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Crit Care Clin. 2016 Apr;32(2):203-12. doi: 10.1016/j.ccc.2015.11.004. Epub 2016 Feb 4.

The Gut as the Motor of Multiple Organ Dysfunction in Critical Illness.

Author information

1
Department of Surgery, Emory Critical Care Center, Emory University School of Medicine, Atlanta, GA, USA.
2
Department of Surgery, Emory Critical Care Center, Emory University School of Medicine, Atlanta, GA, USA. Electronic address: cmcoop3@emory.edu.

Abstract

All elements of the gut - the epithelium, the immune system, and the microbiome - are impacted by critical illness and can, in turn, propagate a pathologic host response leading to multiple organ dysfunction syndrome. Preclinical studies have demonstrated that this can occur by release of toxic gut-derived substances into the mesenteric lymph where they can cause distant damage. Further, intestinal integrity is compromised in critical illness with increases in apoptosis and permeability. There is also increasing recognition that microbes alter their behavior and can become virulent based upon host environmental cues. Gut failure is common in critically ill patients; however, therapeutics targeting the gut have proven to be challenging to implement at the bedside. Numerous strategies to manipulate the microbiome have recently been used with varying success in the ICU.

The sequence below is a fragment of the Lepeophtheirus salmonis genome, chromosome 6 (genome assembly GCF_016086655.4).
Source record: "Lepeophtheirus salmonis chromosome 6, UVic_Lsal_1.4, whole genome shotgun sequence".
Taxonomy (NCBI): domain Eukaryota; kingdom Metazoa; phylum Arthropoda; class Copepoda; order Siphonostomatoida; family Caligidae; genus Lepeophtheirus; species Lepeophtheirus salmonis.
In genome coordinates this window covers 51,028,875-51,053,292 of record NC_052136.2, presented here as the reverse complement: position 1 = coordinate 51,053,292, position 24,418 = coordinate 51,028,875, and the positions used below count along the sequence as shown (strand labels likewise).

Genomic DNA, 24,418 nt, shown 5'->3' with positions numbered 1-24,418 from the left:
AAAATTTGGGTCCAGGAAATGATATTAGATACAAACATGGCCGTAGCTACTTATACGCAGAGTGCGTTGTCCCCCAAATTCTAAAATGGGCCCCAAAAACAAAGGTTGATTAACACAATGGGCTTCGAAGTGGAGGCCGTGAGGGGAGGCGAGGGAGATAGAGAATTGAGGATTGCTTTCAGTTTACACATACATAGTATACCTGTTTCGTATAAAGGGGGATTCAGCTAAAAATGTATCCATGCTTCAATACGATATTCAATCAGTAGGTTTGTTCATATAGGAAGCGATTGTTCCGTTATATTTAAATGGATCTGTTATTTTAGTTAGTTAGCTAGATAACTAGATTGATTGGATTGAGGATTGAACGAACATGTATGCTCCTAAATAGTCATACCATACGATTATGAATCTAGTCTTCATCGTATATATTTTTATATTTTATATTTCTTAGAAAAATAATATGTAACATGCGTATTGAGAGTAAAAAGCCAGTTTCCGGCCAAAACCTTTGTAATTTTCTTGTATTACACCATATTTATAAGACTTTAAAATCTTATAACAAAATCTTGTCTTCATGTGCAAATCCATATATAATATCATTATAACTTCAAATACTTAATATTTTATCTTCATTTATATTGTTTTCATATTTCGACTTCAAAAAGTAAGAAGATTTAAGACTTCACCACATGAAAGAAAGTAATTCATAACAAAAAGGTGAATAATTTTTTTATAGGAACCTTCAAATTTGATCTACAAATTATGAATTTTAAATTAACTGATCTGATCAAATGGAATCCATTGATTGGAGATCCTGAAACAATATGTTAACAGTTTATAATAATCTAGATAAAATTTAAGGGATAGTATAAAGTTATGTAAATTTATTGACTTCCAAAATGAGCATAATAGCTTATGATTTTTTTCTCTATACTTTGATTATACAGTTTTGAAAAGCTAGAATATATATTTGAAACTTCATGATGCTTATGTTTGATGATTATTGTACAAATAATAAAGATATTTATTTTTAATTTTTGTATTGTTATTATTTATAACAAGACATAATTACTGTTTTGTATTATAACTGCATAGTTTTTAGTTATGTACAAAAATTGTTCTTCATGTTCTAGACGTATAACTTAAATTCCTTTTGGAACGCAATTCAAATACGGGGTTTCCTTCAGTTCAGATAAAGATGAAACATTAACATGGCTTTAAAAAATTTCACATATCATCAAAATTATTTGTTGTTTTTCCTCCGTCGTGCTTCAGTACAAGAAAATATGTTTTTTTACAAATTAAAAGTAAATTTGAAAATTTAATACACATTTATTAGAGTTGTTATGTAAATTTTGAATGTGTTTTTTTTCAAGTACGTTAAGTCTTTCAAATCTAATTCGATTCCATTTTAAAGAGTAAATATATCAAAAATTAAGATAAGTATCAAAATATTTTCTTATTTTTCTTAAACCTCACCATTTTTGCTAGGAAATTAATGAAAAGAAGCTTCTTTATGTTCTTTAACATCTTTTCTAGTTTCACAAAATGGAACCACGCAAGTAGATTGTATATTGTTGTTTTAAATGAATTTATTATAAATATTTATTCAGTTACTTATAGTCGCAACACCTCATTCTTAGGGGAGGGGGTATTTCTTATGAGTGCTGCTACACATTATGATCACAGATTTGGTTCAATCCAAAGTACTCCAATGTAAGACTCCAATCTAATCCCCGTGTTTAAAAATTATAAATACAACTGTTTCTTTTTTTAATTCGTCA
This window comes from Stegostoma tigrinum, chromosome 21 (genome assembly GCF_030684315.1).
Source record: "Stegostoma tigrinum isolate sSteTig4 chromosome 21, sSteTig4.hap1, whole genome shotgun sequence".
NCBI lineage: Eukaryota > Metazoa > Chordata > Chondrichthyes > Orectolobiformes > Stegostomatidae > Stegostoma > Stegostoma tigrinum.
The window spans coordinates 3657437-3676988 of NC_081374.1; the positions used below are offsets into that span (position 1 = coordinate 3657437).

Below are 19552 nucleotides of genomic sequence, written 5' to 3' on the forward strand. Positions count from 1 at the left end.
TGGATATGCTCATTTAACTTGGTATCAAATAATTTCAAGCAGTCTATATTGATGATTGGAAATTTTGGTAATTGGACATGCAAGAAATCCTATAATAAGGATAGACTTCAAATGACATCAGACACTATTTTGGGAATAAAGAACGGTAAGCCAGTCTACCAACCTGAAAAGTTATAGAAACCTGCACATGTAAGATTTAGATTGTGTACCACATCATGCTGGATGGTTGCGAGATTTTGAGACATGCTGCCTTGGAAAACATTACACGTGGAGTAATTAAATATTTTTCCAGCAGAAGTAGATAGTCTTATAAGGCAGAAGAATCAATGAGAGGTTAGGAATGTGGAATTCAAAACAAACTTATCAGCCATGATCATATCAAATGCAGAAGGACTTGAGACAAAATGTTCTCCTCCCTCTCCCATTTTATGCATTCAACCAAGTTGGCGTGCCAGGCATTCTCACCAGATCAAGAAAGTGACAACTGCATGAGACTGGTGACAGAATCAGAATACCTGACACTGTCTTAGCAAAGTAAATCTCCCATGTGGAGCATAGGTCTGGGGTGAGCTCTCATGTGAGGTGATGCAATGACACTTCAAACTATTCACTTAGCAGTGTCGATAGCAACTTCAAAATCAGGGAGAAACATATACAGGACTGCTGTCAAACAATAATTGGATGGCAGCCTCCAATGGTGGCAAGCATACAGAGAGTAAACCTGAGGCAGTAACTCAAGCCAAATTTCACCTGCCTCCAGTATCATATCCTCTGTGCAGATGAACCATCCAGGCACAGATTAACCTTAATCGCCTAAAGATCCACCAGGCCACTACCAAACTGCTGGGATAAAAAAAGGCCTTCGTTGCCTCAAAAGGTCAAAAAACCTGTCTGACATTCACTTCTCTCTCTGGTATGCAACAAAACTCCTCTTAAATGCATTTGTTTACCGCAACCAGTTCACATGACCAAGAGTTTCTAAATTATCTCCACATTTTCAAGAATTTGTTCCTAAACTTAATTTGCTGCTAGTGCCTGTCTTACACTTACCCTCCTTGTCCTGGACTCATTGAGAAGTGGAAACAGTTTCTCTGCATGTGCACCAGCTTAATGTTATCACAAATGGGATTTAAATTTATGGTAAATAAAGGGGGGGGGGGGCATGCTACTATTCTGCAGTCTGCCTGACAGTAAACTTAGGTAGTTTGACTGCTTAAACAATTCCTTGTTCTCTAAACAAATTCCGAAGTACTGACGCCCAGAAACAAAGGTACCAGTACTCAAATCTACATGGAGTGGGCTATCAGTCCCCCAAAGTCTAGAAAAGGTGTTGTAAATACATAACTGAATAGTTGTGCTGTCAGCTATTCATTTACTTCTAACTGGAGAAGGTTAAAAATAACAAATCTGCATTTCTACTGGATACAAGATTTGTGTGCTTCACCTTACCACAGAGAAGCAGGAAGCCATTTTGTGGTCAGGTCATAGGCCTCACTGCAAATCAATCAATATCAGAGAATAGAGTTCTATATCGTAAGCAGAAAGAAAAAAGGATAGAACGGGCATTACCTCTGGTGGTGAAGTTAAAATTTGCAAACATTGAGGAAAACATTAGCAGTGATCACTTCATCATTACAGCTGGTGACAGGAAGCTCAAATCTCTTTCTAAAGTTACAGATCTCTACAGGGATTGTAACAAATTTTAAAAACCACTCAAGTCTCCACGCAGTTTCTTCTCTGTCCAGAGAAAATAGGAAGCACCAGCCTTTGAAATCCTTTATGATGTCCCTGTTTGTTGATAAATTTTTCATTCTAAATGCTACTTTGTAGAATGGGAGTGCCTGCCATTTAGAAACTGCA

KEYWORDS:

Critical illness; Gut; Intestine; MODS; Sepsis

PMID:
27016162
PMCID:
PMC4808565
[Available on 2017-04-01]
DOI:
10.1016/j.ccc.2015.11.004
[Indexed for MEDLINE]
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